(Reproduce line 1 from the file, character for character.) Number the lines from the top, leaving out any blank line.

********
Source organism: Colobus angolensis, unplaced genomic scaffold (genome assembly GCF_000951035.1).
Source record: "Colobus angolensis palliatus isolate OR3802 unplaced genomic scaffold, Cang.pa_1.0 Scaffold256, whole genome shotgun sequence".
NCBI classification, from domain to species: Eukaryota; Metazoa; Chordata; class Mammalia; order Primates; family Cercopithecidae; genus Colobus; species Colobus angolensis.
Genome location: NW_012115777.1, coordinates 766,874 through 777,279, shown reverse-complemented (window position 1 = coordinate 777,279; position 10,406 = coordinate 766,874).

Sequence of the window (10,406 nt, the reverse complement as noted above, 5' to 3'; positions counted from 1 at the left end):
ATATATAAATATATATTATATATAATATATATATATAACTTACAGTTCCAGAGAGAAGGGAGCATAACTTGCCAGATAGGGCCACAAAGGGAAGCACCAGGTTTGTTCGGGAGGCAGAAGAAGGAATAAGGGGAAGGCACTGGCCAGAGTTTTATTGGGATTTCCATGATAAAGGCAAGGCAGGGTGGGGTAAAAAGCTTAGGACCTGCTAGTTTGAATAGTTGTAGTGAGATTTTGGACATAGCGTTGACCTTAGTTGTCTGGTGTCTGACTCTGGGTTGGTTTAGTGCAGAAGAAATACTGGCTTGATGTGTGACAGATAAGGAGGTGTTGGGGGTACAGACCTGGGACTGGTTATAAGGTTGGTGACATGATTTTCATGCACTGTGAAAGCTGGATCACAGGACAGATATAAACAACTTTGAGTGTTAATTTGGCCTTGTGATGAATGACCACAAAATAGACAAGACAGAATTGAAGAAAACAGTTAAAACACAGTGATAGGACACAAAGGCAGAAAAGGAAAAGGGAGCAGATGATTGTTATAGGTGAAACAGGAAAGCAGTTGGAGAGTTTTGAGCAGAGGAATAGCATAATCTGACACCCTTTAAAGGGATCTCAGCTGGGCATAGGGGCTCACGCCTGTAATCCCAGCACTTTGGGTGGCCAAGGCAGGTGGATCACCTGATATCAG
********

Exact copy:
Source organism: Colobus angolensis, unplaced genomic scaffold (genome assembly GCF_000951035.1).